An Enfield couple are calling for lessons to be learned after delays to their son’s birth left him permanently disabled.
Rebecca and Dan Whitehouse have spoken out after their son Lucas was diagnosed with cerebral palsy and global development delay, after he was starved of oxygen during his birth at North Middlesex University Hospital.
During an antenatal appointment, Rebecca was initially told her baby was in the breech position, with his feet pointing downwards.
But at a later appointment she was told he was in the normal birth position, with his head pointing downwards. Rebecca asked for an ultrasound to confirm the position, but this was not arranged.
After Rebecca’s waters had broken, hospital staff believed Lucas was in the correct position – despite an examination by midwives which should have identified he was in the breech position.
An NHS investigation report said Rebecca should have been admitted to the labour ward and reviewed by the obstetric team. Instead, she spent nearly four hours in the birth centre. She and her husband raised concerns and were eventually transferred to a labour ward after staff performed an investigation and suspected Lucas was being born feet first.
Despite being prepared for a caesarean section after an ultrasound confirmed he was in a footling breech position, a consultant advised that a natural delivery was the safest option. But according to official guidelines, a caesarean should have been carried out within 30 minutes of Rebecca arriving on the labour ward.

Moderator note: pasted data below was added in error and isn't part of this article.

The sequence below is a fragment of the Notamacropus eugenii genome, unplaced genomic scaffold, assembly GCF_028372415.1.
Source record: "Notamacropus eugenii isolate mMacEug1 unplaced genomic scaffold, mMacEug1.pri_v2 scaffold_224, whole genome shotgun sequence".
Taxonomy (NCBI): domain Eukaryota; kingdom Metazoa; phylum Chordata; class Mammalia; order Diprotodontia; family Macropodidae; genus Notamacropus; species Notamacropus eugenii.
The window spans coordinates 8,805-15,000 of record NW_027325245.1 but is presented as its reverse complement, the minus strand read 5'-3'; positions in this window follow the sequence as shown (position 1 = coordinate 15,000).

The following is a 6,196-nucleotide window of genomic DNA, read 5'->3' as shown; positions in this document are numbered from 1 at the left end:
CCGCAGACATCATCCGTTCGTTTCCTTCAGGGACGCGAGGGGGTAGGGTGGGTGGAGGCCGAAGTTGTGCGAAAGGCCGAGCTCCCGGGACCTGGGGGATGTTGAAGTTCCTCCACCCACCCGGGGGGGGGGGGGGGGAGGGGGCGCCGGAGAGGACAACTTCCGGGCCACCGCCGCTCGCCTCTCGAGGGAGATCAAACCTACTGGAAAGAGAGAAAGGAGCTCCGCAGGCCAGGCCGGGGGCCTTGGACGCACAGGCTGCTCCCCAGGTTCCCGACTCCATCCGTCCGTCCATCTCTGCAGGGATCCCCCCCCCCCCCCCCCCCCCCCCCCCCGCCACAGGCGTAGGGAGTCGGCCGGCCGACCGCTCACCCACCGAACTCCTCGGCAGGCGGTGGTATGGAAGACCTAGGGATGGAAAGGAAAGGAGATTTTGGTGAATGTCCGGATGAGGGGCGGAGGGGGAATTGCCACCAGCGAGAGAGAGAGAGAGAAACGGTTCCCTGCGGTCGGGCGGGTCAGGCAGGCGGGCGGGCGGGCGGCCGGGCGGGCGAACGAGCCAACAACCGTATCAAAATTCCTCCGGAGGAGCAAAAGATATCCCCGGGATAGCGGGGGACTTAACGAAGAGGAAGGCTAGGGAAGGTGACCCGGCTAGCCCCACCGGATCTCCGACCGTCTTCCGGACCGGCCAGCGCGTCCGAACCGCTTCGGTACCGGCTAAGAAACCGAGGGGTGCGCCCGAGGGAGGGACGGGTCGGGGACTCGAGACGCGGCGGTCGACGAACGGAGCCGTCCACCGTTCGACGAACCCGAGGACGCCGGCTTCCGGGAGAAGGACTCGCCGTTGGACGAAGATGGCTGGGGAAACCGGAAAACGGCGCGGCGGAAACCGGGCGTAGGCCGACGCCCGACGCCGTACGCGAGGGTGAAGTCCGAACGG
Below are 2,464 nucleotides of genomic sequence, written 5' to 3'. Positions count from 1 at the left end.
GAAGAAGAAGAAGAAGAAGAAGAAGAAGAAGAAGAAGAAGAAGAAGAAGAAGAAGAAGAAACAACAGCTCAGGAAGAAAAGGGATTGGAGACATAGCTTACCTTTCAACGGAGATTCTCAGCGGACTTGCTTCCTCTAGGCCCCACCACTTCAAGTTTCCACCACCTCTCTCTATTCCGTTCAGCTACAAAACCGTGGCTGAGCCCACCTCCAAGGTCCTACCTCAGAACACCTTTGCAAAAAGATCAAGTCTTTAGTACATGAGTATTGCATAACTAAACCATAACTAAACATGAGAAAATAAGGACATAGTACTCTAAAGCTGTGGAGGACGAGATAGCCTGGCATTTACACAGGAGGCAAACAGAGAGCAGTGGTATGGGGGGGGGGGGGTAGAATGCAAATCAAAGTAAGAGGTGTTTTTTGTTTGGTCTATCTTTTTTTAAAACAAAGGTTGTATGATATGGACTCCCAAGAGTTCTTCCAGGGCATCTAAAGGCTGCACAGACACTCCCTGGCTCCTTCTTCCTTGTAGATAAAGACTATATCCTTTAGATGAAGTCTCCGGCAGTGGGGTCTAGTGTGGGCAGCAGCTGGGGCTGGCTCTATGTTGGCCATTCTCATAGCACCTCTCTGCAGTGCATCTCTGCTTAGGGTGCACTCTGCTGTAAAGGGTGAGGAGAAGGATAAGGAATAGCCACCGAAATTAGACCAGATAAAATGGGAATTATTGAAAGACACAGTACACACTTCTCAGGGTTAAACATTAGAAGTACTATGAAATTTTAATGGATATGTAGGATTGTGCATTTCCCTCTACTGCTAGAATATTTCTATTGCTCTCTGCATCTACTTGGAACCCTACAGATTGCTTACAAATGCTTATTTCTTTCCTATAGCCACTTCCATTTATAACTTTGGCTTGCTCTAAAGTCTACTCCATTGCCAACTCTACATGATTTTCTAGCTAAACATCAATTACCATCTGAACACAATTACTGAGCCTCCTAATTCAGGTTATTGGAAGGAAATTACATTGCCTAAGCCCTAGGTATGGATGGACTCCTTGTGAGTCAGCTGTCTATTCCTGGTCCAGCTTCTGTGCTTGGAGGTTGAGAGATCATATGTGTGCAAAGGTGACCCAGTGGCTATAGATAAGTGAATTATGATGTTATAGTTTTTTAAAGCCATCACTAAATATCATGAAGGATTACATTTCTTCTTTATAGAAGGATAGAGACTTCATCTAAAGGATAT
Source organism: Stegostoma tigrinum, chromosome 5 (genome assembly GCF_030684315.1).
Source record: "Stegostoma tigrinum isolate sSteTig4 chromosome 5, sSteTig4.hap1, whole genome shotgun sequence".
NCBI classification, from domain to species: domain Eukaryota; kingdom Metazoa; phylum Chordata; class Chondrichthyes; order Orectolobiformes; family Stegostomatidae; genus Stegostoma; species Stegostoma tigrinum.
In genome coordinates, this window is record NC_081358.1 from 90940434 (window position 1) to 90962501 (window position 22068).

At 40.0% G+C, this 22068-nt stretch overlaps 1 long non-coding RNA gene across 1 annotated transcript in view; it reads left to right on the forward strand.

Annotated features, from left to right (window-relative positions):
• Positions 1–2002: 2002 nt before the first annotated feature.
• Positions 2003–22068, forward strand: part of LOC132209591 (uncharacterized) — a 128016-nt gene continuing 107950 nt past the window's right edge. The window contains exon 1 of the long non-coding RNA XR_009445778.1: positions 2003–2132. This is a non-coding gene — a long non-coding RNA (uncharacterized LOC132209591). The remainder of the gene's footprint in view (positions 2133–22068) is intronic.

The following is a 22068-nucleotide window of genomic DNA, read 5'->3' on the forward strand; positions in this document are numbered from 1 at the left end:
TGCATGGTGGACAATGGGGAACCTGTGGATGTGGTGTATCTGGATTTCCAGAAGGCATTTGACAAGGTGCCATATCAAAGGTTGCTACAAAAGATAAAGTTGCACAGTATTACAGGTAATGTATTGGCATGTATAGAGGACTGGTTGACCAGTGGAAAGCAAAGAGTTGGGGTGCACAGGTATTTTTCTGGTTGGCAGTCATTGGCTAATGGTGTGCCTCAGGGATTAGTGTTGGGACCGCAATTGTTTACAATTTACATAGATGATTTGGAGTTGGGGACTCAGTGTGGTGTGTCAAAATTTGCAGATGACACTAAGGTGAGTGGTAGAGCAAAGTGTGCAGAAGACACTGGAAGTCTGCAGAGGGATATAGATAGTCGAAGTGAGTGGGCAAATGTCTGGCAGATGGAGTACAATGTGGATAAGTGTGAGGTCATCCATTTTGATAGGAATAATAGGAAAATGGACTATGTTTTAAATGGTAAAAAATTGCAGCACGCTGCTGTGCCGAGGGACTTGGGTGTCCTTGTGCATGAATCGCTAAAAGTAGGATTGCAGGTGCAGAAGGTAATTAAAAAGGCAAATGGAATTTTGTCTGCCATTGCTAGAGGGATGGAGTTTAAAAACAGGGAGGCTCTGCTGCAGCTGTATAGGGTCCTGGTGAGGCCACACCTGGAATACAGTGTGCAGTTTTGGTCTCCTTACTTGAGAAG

Lucas was delivered an hour and 14 minutes after Rebecca arrived on the labour ward. His head was delivered nine minutes after his body, and he was starved of oxygen. Now aged eight, he is non-verbal and communicates using signs and a communication device.
The couple instructed legal firm Irwin Mitchell to investigate, and after a letter of claim was served on North Middlesex University Hospital NHS Trust it admitted liability and apologised to the family. The trust agreed a settlement to provide lifetime care and support for Lucas. An investigation carried out by the trust found 38 issues and factors in the family’s care.
Rebecca said finding out that her son’s injuries could have been avoided had been “the hardest thing to accept”. She added: “It’s difficult not to think that when Lucas needed help the most he was badly let down.
“Despite everything he’s been through, we’re so proud of Lucas. He’s an absolute fighter, and we feel so blessed that he’s our son. Each day he amazes us with the courage and determination he shows to not be defined by his condition. His laughter would make anyone smile.
“All we want is for him to have the best life possible. Knowing that the support and care Lucas needs is guaranteed for the rest of his life is a huge relief. We just hope that by speaking out we can help prevent other families having to go through what we have.”
The couple have set up a social media account to tell their son’s story and help other parents facing similar issues.
A North Middlesex University Hospital NHS Trust spokesperson said: “Our trust apologised to Lucas’s family in 2015, and we reiterate this full apology today. No amount of money will ever compensate Lucas for his injuries. However, the settlement does ensure that Lucas’s care needs can be met. We wish Lucas and his family the very best for the future.
“After Lucas’s birth we conducted an extensive investigation and made significant changes to our maternity services that will reduce the likelihood of another family going through the same experience. We want to reassure our local communities that our maternity teams are committed to providing excellent care, and our service is rated ‘good’ by the Care Quality Commission.”